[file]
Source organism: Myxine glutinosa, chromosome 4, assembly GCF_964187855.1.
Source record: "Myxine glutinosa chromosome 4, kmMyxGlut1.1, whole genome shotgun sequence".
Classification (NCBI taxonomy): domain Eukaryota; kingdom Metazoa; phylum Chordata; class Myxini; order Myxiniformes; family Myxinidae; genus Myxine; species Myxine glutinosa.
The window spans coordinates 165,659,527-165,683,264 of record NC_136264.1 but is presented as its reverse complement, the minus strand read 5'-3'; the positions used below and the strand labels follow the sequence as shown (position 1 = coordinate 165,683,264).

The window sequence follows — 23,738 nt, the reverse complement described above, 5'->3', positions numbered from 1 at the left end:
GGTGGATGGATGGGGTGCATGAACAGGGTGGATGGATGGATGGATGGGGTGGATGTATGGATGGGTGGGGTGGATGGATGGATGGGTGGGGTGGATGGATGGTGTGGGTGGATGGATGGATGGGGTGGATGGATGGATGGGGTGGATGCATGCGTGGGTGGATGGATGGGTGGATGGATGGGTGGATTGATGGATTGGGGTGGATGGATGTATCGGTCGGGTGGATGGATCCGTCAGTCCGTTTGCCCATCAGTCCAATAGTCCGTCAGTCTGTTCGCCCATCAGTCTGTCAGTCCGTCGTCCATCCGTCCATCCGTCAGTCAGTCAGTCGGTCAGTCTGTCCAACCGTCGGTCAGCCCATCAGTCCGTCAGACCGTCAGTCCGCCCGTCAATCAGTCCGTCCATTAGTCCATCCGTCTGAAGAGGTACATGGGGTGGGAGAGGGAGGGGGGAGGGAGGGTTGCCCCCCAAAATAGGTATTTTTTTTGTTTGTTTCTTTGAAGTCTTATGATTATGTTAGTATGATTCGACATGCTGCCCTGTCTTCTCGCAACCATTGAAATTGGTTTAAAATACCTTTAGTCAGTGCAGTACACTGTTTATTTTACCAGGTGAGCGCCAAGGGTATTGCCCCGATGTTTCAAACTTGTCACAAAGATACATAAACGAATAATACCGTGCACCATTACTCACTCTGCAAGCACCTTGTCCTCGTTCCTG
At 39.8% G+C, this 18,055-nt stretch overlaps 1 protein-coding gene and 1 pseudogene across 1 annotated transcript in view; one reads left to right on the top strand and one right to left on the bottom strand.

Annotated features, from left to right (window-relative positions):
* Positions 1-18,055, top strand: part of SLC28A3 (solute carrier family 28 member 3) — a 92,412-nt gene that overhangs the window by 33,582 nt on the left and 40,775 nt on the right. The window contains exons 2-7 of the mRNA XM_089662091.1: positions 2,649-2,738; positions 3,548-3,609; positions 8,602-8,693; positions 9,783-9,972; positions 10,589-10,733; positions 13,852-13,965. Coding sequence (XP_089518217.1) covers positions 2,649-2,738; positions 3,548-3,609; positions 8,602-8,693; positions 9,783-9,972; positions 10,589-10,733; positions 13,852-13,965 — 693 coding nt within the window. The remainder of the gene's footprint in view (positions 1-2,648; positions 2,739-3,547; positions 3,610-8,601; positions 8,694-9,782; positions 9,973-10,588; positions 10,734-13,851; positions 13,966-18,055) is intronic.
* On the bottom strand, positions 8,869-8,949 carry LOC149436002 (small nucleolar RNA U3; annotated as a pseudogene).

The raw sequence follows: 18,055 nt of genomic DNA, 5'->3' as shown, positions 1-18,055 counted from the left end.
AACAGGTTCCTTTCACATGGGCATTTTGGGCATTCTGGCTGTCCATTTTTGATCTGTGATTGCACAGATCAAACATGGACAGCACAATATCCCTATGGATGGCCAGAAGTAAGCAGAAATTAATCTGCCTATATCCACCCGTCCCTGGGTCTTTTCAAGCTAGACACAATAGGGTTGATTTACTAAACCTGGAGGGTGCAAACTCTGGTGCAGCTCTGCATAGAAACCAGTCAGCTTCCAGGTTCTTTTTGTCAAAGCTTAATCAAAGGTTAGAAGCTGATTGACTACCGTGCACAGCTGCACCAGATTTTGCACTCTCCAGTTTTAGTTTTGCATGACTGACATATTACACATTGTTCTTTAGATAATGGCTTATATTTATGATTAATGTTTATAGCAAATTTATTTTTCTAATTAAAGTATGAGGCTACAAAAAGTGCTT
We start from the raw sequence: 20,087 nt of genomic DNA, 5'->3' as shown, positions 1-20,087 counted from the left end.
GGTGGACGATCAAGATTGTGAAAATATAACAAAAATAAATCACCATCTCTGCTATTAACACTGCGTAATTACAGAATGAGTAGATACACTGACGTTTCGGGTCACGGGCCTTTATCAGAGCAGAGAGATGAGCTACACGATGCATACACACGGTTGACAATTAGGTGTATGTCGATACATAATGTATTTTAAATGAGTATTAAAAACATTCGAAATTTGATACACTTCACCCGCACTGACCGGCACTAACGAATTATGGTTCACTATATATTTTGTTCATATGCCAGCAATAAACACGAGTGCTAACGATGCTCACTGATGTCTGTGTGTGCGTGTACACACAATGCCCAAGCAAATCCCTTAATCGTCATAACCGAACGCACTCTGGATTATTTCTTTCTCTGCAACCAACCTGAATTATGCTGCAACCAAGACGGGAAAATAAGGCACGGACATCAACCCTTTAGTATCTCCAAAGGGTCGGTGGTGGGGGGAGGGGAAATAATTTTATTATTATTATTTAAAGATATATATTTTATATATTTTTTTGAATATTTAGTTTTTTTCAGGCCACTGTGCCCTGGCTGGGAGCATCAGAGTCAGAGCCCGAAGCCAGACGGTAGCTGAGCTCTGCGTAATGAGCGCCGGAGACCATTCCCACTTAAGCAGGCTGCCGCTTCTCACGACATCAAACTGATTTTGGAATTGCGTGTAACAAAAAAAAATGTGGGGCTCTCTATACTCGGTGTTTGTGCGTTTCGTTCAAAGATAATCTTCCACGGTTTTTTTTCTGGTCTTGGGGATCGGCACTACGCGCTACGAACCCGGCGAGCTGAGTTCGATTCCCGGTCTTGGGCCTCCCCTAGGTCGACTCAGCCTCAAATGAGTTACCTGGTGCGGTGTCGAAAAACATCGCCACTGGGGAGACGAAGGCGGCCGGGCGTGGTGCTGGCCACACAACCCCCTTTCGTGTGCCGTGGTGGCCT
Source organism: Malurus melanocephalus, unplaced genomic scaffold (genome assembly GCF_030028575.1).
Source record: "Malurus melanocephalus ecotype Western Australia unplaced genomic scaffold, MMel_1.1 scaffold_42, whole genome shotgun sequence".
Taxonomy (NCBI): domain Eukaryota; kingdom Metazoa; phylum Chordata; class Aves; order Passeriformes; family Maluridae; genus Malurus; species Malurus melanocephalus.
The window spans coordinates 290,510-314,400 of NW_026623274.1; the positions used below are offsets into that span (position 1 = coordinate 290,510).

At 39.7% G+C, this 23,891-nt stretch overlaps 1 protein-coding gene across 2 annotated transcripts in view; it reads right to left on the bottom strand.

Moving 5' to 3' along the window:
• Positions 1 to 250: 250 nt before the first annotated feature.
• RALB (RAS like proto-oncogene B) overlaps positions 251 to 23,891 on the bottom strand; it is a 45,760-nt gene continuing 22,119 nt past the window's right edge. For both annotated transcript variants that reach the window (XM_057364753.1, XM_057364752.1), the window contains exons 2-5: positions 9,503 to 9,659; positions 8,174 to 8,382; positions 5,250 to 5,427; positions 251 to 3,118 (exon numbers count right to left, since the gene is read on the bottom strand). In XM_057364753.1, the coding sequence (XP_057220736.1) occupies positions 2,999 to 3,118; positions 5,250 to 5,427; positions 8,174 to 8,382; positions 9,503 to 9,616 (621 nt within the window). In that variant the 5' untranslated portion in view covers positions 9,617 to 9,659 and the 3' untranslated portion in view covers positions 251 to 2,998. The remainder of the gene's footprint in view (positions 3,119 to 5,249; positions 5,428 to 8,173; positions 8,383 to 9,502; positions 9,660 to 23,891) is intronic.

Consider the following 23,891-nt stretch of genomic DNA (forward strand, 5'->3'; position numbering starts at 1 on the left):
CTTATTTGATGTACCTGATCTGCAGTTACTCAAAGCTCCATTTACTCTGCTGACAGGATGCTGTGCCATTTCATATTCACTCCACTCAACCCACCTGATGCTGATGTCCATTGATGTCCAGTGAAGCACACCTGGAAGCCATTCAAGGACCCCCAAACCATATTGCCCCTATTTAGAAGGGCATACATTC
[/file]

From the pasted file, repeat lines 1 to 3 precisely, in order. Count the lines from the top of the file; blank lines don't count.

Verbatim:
Source organism: Myxine glutinosa, chromosome 4, assembly GCF_964187855.1.
Source record: "Myxine glutinosa chromosome 4, kmMyxGlut1.1, whole genome shotgun sequence".
Classification (NCBI taxonomy): domain Eukaryota; kingdom Metazoa; phylum Chordata; class Myxini; order Myxiniformes; family Myxinidae; genus Myxine; species Myxine glutinosa.